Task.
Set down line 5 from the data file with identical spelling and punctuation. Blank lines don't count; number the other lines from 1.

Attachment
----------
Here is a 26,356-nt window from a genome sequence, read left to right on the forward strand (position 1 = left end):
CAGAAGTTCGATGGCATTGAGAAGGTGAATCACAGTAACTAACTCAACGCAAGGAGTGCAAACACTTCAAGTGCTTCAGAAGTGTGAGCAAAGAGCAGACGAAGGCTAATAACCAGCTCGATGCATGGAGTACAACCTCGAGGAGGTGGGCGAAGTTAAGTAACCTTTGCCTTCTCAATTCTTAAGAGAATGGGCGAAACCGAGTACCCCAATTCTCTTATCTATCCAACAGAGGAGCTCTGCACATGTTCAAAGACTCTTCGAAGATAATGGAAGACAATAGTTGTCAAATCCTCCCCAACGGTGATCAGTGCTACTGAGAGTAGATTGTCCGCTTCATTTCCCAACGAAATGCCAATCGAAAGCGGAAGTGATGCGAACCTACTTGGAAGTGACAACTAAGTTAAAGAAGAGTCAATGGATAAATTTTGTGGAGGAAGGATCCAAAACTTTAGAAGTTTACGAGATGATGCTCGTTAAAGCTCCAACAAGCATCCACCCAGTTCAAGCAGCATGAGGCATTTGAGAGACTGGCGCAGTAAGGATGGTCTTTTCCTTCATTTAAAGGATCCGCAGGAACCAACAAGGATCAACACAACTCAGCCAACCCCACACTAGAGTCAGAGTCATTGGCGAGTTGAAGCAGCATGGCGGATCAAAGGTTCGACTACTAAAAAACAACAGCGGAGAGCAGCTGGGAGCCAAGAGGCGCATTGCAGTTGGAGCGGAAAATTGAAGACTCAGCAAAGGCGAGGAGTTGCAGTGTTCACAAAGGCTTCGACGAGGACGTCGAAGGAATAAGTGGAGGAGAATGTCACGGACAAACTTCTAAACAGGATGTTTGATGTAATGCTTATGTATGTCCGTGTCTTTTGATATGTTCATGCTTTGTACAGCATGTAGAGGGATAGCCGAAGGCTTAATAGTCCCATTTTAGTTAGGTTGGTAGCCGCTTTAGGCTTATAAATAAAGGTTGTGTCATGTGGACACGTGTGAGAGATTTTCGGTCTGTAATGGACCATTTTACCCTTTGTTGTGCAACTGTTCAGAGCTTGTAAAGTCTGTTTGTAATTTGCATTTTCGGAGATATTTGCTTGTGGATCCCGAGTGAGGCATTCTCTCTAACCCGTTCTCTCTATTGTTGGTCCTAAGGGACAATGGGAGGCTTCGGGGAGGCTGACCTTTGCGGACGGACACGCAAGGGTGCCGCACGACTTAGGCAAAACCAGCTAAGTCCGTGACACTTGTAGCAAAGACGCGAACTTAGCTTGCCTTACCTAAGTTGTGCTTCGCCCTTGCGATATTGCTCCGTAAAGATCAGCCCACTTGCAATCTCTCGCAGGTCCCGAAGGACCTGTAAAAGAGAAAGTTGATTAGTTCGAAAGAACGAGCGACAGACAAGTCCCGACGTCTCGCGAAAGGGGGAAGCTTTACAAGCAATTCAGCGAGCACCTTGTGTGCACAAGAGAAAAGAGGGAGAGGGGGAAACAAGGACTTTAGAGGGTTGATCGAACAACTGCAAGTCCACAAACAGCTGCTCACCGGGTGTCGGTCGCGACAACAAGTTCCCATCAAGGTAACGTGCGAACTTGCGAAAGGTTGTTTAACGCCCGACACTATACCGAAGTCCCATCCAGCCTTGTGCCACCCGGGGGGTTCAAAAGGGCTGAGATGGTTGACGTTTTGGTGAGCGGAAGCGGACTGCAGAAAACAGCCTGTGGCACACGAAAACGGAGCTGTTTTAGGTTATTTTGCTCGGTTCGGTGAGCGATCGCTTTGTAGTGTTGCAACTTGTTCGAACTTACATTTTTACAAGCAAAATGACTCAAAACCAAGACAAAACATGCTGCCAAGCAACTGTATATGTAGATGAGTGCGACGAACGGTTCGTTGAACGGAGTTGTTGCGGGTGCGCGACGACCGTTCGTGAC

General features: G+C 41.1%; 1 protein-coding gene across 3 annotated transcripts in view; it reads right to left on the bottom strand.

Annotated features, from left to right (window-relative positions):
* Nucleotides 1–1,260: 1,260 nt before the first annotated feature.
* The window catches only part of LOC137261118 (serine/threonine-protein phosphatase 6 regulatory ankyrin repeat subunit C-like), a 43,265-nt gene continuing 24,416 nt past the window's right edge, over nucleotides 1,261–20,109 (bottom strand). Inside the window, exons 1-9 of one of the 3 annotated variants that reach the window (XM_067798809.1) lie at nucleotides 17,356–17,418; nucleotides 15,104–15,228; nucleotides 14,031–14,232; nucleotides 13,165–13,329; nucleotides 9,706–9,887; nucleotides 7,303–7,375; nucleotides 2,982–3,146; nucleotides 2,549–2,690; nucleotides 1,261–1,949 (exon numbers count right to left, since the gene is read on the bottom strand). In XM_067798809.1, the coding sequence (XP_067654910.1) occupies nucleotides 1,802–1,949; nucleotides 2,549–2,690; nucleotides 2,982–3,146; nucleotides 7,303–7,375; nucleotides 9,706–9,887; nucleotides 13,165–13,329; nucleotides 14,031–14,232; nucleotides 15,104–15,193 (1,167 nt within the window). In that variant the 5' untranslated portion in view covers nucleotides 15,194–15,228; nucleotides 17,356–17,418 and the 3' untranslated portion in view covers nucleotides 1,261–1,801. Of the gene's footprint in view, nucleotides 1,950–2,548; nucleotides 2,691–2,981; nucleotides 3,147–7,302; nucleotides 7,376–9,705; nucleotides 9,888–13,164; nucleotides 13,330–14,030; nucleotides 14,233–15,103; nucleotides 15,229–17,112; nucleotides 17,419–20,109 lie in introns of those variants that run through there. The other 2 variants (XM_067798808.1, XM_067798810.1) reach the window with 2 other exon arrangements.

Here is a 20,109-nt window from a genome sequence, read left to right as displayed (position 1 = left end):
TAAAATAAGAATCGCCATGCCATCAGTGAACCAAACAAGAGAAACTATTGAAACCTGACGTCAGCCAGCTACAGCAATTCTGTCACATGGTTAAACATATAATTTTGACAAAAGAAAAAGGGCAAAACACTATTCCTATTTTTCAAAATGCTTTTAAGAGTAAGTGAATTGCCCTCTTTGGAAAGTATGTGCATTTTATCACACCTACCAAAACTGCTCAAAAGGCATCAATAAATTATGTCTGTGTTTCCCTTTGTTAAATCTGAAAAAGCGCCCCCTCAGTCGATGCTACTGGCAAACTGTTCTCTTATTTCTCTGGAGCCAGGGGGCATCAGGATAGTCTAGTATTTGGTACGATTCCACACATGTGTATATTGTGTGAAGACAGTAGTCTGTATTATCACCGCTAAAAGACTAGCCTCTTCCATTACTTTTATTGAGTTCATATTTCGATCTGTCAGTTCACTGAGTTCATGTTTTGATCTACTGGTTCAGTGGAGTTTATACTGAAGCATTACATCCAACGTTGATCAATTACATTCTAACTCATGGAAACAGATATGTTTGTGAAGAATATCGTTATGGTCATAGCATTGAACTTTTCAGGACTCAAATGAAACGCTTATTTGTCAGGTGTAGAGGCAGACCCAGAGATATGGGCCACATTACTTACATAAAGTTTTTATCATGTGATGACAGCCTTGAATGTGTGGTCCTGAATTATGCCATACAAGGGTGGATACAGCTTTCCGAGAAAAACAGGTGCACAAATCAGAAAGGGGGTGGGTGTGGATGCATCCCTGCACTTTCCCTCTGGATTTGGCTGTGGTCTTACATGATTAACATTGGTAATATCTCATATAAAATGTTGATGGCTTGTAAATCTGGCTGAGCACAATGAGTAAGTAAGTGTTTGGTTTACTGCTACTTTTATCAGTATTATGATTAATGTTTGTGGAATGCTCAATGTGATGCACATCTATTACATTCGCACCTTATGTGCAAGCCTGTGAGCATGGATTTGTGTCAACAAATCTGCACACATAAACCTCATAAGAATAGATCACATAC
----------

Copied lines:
* Nucleotides 1–1,260: 1,260 nt before the first annotated feature.